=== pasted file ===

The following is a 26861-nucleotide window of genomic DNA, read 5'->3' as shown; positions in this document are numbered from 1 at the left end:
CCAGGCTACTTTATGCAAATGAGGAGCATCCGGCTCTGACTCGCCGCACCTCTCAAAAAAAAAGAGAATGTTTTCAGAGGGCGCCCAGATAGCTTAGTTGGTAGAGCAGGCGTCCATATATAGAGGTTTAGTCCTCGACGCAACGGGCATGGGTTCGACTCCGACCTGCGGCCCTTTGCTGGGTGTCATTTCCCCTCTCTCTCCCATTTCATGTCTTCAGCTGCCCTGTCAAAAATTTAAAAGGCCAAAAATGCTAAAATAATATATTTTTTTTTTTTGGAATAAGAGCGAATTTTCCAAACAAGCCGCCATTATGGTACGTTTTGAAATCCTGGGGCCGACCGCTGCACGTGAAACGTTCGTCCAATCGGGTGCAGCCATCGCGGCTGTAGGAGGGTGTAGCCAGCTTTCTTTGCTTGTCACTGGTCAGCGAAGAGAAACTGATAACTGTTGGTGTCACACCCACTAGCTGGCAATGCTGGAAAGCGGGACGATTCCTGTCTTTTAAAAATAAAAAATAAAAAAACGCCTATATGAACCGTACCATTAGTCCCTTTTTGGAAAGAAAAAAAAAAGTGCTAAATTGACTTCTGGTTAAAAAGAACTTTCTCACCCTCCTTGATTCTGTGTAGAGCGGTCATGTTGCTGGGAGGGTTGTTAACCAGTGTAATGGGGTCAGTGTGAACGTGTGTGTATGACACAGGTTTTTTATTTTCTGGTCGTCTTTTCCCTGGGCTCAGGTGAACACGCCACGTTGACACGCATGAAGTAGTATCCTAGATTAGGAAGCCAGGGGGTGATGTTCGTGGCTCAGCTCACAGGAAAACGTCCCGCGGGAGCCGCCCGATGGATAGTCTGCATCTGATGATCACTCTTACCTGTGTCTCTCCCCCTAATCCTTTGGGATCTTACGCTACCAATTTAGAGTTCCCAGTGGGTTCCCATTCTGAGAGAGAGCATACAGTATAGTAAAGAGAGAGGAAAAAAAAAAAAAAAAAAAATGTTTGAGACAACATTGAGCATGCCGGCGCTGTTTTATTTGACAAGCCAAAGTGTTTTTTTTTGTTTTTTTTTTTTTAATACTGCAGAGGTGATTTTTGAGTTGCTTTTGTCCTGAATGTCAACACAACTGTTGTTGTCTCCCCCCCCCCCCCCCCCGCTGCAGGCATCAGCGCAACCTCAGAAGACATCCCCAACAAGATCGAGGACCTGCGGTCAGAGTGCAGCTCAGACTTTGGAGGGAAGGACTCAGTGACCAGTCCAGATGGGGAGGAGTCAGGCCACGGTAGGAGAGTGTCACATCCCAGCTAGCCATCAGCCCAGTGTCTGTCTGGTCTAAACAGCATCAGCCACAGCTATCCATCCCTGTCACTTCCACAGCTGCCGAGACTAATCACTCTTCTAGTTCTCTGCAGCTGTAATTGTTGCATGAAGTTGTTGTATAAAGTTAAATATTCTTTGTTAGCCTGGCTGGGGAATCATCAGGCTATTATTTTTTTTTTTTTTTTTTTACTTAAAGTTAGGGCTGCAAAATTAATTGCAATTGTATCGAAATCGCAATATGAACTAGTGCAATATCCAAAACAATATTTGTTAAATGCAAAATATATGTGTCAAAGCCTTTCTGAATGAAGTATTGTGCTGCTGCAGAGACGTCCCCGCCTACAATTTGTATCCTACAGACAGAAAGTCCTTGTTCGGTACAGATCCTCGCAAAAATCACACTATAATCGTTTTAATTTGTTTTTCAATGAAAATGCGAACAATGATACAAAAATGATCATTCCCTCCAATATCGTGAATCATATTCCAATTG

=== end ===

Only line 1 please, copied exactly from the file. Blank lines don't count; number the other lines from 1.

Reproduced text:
The following is a 26861-nucleotide window of genomic DNA, read 5'->3' as shown; positions in this document are numbered from 1 at the left end: